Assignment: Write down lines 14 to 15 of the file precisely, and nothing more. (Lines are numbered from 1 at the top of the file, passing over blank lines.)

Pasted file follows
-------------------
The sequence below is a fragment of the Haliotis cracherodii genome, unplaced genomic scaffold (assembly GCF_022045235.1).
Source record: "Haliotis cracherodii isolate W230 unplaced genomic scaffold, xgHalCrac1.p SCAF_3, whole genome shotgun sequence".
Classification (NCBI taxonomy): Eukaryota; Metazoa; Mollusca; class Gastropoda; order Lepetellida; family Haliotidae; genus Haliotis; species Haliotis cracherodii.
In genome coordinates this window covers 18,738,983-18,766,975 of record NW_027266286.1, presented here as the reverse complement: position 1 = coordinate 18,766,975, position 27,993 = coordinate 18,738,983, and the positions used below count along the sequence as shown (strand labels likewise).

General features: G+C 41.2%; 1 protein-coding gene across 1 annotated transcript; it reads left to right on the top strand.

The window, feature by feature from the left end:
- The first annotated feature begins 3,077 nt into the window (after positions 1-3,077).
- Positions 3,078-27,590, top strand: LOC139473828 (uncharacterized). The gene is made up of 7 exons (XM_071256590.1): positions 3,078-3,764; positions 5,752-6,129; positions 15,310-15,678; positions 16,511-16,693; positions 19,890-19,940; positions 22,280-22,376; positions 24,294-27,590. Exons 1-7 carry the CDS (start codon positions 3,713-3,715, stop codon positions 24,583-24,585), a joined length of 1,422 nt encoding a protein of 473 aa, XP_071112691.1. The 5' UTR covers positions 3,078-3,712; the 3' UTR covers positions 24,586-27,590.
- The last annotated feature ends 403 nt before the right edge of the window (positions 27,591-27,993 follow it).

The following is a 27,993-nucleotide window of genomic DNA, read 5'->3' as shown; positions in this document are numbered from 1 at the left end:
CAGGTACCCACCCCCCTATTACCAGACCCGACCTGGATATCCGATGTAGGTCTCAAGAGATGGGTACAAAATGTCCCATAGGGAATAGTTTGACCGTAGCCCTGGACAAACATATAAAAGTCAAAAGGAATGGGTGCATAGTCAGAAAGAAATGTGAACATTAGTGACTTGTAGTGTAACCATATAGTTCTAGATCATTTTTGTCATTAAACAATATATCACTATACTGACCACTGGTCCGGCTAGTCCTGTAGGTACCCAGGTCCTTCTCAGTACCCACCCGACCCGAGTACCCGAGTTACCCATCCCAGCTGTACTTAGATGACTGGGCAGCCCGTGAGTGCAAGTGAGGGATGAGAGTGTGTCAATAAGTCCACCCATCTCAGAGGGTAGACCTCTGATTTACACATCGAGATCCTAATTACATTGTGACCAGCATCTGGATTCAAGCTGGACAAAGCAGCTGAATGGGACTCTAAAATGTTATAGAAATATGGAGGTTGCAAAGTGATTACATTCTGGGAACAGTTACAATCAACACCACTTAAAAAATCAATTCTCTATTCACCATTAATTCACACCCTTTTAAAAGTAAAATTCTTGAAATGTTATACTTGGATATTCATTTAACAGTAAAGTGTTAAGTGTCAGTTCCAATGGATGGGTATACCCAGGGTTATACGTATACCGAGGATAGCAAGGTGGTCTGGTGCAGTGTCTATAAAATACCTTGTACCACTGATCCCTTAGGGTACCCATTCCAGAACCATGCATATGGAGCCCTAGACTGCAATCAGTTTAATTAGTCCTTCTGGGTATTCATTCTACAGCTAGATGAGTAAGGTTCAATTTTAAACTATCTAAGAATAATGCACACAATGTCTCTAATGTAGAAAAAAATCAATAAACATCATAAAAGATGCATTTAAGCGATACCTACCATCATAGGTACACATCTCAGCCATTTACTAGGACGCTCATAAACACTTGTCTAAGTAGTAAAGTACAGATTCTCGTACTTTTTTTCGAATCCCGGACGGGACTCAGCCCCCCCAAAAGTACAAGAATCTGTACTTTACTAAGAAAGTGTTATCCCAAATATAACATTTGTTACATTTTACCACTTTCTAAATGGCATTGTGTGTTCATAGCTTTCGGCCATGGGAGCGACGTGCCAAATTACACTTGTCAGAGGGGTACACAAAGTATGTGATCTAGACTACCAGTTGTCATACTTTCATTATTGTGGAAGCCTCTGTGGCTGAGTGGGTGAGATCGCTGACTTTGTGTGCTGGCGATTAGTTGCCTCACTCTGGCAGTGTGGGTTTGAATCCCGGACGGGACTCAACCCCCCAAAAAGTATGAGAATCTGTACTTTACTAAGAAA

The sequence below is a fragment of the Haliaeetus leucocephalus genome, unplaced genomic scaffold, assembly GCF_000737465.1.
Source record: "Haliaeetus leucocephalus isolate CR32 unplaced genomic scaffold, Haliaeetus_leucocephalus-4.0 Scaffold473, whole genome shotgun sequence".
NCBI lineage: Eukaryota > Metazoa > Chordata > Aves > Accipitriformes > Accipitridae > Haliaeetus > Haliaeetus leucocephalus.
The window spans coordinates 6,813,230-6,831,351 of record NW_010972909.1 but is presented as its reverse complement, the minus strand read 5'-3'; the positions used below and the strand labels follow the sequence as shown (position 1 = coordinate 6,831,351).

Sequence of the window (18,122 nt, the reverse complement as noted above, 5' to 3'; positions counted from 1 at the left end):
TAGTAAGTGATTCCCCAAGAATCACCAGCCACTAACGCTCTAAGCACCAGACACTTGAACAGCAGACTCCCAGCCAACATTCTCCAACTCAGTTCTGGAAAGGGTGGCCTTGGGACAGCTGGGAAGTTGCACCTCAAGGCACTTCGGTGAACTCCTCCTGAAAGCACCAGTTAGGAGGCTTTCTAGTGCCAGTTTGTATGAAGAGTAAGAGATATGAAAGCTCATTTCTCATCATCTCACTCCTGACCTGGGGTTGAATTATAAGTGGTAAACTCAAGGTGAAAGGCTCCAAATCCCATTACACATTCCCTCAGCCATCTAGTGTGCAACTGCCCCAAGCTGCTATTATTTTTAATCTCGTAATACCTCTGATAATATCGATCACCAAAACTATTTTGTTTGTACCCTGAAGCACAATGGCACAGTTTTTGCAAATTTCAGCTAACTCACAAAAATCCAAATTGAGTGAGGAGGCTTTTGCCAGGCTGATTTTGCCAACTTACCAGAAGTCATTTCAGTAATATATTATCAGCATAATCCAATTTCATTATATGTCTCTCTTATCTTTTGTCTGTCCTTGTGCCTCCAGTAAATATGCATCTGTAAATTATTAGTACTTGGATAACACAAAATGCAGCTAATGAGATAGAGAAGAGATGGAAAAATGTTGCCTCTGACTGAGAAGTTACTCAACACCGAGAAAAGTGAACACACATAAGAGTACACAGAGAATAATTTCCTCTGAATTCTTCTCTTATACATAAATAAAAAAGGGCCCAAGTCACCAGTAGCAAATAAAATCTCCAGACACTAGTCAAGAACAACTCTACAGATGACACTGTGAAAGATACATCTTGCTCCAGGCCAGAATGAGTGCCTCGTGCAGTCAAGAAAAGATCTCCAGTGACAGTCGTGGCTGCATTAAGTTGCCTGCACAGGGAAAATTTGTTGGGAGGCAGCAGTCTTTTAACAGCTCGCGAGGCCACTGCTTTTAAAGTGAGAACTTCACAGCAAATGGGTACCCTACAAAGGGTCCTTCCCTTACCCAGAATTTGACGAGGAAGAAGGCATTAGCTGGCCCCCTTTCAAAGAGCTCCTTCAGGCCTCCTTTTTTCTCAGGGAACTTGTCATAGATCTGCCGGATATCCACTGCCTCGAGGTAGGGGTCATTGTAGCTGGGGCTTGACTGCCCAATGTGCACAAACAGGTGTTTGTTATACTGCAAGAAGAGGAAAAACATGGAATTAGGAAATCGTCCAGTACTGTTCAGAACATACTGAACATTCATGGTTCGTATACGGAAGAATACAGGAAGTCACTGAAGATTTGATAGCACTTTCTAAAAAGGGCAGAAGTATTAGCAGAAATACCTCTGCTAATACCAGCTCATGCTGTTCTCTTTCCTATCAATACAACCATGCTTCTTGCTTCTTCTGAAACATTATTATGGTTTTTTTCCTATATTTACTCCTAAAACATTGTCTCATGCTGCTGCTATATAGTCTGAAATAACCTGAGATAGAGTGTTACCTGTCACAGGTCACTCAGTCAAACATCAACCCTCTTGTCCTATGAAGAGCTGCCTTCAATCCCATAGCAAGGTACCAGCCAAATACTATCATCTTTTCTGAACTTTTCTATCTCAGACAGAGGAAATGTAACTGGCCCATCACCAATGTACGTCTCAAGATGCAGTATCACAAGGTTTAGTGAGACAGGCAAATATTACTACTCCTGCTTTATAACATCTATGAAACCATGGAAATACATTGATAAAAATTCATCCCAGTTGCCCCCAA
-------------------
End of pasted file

NCBI lineage: Eukaryota > Metazoa > Chordata > Aves > Accipitriformes > Accipitridae > Haliaeetus > Haliaeetus leucocephalus.
The window spans coordinates 6,813,230-6,831,351 of record NW_010972909.1 but is presented as its reverse complement, the minus strand read 5'-3'; the positions used below and the strand labels follow the sequence as shown (position 1 = coordinate 6,831,351).